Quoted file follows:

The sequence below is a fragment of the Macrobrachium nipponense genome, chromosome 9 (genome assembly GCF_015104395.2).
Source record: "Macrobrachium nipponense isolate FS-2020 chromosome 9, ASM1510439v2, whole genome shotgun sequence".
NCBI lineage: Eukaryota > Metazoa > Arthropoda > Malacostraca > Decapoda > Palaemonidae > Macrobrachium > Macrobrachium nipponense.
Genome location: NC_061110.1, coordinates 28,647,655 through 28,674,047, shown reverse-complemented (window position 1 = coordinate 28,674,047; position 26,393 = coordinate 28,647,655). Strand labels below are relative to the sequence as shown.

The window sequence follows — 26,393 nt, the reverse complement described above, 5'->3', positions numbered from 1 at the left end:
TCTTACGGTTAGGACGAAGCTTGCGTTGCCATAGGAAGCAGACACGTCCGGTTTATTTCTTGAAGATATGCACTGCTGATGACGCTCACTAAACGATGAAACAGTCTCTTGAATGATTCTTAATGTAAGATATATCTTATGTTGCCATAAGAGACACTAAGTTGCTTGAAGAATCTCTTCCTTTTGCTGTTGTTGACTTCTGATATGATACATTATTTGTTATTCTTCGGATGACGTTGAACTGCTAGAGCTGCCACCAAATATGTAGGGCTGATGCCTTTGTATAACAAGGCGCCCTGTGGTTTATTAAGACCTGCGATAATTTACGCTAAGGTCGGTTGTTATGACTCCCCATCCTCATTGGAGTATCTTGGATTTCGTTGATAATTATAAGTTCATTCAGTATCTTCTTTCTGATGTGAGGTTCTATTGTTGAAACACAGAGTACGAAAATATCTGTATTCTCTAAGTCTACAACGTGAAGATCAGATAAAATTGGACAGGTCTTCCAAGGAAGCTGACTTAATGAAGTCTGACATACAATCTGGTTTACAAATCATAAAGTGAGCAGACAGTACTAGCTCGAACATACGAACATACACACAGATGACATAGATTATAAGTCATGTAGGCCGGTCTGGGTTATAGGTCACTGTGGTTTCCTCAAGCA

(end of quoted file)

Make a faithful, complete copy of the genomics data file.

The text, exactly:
The sequence below is a fragment of the Macrobrachium nipponense genome, chromosome 9 (genome assembly GCF_015104395.2).
Source record: "Macrobrachium nipponense isolate FS-2020 chromosome 9, ASM1510439v2, whole genome shotgun sequence".
NCBI lineage: Eukaryota > Metazoa > Arthropoda > Malacostraca > Decapoda > Palaemonidae > Macrobrachium > Macrobrachium nipponense.
Genome location: NC_061110.1, coordinates 28,647,655 through 28,674,047, shown reverse-complemented (window position 1 = coordinate 28,674,047; position 26,393 = coordinate 28,647,655). Strand labels below are relative to the sequence as shown.

The window sequence follows — 26,393 nt, the reverse complement described above, 5'->3', positions numbered from 1 at the left end:
TCTTACGGTTAGGACGAAGCTTGCGTTGCCATAGGAAGCAGACACGTCCGGTTTATTTCTTGAAGATATGCACTGCTGATGACGCTCACTAAACGATGAAACAGTCTCTTGAATGATTCTTAATGTAAGATATATCTTATGTTGCCATAAGAGACACTAAGTTGCTTGAAGAATCTCTTCCTTTTGCTGTTGTTGACTTCTGATATGATACATTATTTGTTATTCTTCGGATGACGTTGAACTGCTAGAGCTGCCACCAAATATGTAGGGCTGATGCCTTTGTATAACAAGGCGCCCTGTGGTTTATTAAGACCTGCGATAATTTACGCTAAGGTCGGTTGTTATGACTCCCCATCCTCATTGGAGTATCTTGGATTTCGTTGATAATTATAAGTTCATTCAGTATCTTCTTTCTGATGTGAGGTTCTATTGTTGAAACACAGAGTACGAAAATATCTGTATTCTCTAAGTCTACAACGTGAAGATCAGATAAAATTGGACAGGTCTTCCAAGGAAGCTGACTTAATGAAGTCTGACATACAATCTGGTTTACAAATCATAAAGTGAGCAGACAGTACTAGCTCGAACATACGAACATACACACAGATGACATAGATTATAAGTCATGTAGGCCGGTCTGGGTTATAGGTCACTGTGGTTTCCTCAAGCA